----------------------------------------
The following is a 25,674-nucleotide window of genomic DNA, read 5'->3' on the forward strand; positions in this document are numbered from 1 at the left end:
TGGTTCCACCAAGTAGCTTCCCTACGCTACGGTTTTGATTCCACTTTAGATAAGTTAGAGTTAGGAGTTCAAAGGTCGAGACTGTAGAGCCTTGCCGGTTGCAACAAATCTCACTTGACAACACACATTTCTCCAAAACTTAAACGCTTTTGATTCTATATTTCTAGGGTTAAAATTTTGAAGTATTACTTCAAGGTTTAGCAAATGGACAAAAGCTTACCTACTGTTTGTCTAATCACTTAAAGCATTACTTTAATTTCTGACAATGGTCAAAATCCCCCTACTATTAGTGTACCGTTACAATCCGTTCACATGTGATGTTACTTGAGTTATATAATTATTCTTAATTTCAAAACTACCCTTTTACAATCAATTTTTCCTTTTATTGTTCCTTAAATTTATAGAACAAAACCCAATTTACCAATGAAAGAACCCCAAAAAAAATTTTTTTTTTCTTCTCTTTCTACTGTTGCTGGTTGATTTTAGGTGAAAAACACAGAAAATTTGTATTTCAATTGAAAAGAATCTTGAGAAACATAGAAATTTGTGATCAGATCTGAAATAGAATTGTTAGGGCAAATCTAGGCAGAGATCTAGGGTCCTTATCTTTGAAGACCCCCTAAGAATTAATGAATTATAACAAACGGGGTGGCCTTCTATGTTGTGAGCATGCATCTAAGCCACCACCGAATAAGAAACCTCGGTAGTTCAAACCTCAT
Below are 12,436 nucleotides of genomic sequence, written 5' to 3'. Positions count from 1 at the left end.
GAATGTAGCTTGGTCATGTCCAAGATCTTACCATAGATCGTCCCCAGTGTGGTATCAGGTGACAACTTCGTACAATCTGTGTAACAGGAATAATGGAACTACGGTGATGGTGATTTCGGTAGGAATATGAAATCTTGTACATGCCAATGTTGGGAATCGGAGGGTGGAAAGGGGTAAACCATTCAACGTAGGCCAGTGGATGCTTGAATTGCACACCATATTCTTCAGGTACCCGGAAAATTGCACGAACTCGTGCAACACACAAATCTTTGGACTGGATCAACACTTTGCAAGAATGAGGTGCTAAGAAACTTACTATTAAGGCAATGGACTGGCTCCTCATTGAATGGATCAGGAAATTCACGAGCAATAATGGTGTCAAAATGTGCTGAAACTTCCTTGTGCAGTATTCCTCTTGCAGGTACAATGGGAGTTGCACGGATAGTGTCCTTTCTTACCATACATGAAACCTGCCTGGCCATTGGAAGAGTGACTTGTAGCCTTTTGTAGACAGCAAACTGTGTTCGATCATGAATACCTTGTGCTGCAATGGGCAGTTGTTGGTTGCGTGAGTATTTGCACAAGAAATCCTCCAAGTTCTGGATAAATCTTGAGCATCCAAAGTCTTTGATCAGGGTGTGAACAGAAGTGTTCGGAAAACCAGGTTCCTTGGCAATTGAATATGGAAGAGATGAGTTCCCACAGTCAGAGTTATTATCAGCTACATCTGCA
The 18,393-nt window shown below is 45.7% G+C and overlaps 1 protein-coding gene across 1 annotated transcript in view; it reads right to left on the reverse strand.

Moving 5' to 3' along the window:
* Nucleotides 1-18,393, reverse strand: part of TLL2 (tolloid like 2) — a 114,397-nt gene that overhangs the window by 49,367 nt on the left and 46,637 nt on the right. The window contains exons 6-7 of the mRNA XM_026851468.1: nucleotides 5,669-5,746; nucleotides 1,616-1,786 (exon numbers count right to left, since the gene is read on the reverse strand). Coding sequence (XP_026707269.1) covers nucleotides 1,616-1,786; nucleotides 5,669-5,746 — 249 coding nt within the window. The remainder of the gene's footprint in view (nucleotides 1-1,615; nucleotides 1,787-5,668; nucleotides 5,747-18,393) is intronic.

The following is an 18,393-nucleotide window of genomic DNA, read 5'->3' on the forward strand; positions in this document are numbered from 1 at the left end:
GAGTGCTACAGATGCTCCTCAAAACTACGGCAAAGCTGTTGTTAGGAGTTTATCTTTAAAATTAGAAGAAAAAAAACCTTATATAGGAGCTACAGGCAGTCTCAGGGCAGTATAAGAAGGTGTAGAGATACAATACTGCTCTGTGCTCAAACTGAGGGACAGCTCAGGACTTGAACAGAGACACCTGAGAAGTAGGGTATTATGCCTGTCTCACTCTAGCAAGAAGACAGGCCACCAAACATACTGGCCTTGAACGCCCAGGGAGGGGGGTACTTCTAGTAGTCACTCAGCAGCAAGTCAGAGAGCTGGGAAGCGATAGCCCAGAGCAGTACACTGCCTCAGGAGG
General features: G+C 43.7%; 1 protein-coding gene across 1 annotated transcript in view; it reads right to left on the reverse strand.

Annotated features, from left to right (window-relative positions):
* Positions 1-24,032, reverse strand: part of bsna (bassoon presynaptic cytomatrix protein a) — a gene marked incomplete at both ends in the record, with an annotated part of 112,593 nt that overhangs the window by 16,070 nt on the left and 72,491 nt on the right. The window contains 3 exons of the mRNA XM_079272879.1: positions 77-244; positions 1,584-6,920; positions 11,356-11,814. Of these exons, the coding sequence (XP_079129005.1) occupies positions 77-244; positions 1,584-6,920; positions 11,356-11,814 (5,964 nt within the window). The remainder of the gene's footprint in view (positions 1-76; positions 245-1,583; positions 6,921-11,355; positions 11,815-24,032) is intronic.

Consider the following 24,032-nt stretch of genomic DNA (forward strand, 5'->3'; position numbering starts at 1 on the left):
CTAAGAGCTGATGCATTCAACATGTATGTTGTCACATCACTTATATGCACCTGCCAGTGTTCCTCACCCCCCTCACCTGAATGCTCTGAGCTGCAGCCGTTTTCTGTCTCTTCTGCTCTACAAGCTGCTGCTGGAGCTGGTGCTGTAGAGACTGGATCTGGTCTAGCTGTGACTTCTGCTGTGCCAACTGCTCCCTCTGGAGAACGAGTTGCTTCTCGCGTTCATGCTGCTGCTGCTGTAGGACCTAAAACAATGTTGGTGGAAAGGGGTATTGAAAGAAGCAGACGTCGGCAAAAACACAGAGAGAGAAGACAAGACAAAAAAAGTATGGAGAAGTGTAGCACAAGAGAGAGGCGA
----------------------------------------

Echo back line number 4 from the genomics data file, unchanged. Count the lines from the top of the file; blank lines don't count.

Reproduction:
GAATGTAGCTTGGTCATGTCCAAGATCTTACCATAGATCGTCCCCAGTGTGGTATCAGGTGACAACTTCGTACAATCTGTGTAACAGGAATAATGGAACTACGGTGATGGTGATTTCGGTAGGAATATGAAATCTTGTACATGCCAATGTTGGGAATCGGAGGGTGGAAAGGGGTAAACCATTCAACGTAGGCCAGTGGATGCTTGAATTGCACACCATATTCTTCAGGTACCCGGAAAATTGCACGAACTCGTGCAACACACAAATCTTTGGACTGGATCAACACTTTGCAAGAATGAGGTGCTAAGAAACTTACTATTAAGGCAATGGACTGGCTCCTCATTGAATGGATCAGGAAATTCACGAGCAATAATGGTGTCAAAATGTGCTGAAACTTCCTTGTGCAGTATTCCTCTTGCAGGTACAATGGGAGTTGCACGGATAGTGTCCTTTCTTACCATACATGAAACCTGCCTGGCCATTGGAAGAGTGACTTGTAGCCTTTTGTAGACAGCAAACTGTGTTCGATCATGAATACCTTGTGCTGCAATGGGCAGTTGTTGGTTGCGTGAGTATTTGCACAAGAAATCCTCCAAGTTCTGGATAAATCTTGAGCATCCAAAGTCTTTGATCAGGGTGTGAACAGAAGTGTTCGGAAAACCAGGTTCCTTGGCAATTGAATATGGAAGAGATGAGTTCCCACAGTCAGAGTTATTATCAGCTACATCTGCA